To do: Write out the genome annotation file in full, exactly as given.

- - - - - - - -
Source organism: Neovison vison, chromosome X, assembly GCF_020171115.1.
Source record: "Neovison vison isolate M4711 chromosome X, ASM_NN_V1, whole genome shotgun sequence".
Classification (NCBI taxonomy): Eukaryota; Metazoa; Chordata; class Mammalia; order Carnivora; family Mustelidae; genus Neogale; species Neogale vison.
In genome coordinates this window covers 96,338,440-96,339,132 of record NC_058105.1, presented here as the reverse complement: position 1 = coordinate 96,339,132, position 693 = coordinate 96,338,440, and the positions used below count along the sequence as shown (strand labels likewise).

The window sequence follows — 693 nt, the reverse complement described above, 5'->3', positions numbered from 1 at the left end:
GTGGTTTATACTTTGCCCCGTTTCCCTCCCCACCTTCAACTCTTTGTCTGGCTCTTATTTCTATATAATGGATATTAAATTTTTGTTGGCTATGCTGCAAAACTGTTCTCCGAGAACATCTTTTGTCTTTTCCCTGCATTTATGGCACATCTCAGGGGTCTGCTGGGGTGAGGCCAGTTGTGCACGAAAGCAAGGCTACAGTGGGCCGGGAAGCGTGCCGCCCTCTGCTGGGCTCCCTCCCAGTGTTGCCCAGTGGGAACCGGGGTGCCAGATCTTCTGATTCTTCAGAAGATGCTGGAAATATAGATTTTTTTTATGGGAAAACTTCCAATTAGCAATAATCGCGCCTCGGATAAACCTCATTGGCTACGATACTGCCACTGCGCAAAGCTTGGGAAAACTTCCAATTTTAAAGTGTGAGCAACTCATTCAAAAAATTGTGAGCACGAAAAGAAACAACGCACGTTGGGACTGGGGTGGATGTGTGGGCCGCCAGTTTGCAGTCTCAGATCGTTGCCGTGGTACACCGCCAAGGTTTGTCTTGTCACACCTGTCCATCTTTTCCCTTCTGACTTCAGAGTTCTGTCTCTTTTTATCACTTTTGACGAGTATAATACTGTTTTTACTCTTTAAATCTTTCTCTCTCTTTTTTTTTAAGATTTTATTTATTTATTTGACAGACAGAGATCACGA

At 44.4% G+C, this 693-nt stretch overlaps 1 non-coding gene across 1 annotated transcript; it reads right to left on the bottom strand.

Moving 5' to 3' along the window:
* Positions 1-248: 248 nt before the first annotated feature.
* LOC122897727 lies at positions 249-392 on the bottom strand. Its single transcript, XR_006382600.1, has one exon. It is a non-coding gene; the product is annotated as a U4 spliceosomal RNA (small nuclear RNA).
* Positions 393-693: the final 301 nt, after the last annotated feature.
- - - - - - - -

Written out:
Source organism: Neovison vison, chromosome X, assembly GCF_020171115.1.
Source record: "Neovison vison isolate M4711 chromosome X, ASM_NN_V1, whole genome shotgun sequence".
Classification (NCBI taxonomy): Eukaryota; Metazoa; Chordata; class Mammalia; order Carnivora; family Mustelidae; genus Neogale; species Neogale vison.
In genome coordinates this window covers 96,338,440-96,339,132 of record NC_058105.1, presented here as the reverse complement: position 1 = coordinate 96,339,132, position 693 = coordinate 96,338,440, and the positions used below count along the sequence as shown (strand labels likewise).

The window sequence follows — 693 nt, the reverse complement described above, 5'->3', positions numbered from 1 at the left end:
GTGGTTTATACTTTGCCCCGTTTCCCTCCCCACCTTCAACTCTTTGTCTGGCTCTTATTTCTATATAATGGATATTAAATTTTTGTTGGCTATGCTGCAAAACTGTTCTCCGAGAACATCTTTTGTCTTTTCCCTGCATTTATGGCACATCTCAGGGGTCTGCTGGGGTGAGGCCAGTTGTGCACGAAAGCAAGGCTACAGTGGGCCGGGAAGCGTGCCGCCCTCTGCTGGGCTCCCTCCCAGTGTTGCCCAGTGGGAACCGGGGTGCCAGATCTTCTGATTCTTCAGAAGATGCTGGAAATATAGATTTTTTTTATGGGAAAACTTCCAATTAGCAATAATCGCGCCTCGGATAAACCTCATTGGCTACGATACTGCCACTGCGCAAAGCTTGGGAAAACTTCCAATTTTAAAGTGTGAGCAACTCATTCAAAAAATTGTGAGCACGAAAAGAAACAACGCACGTTGGGACTGGGGTGGATGTGTGGGCCGCCAGTTTGCAGTCTCAGATCGTTGCCGTGGTACACCGCCAAGGTTTGTCTTGTCACACCTGTCCATCTTTTCCCTTCTGACTTCAGAGTTCTGTCTCTTTTTATCACTTTTGACGAGTATAATACTGTTTTTACTCTTTAAATCTTTCTCTCTCTTTTTTTTTAAGATTTTATTTATTTATTTGACAGACAGAGATCACGA

At 44.4% G+C, this 693-nt stretch overlaps 1 non-coding gene across 1 annotated transcript; it reads right to left on the bottom strand.

Moving 5' to 3' along the window:
* Positions 1-248: 248 nt before the first annotated feature.
* LOC122897727 lies at positions 249-392 on the bottom strand. Its single transcript, XR_006382600.1, has one exon. It is a non-coding gene; the product is annotated as a U4 spliceosomal RNA (small nuclear RNA).
* Positions 393-693: the final 301 nt, after the last annotated feature.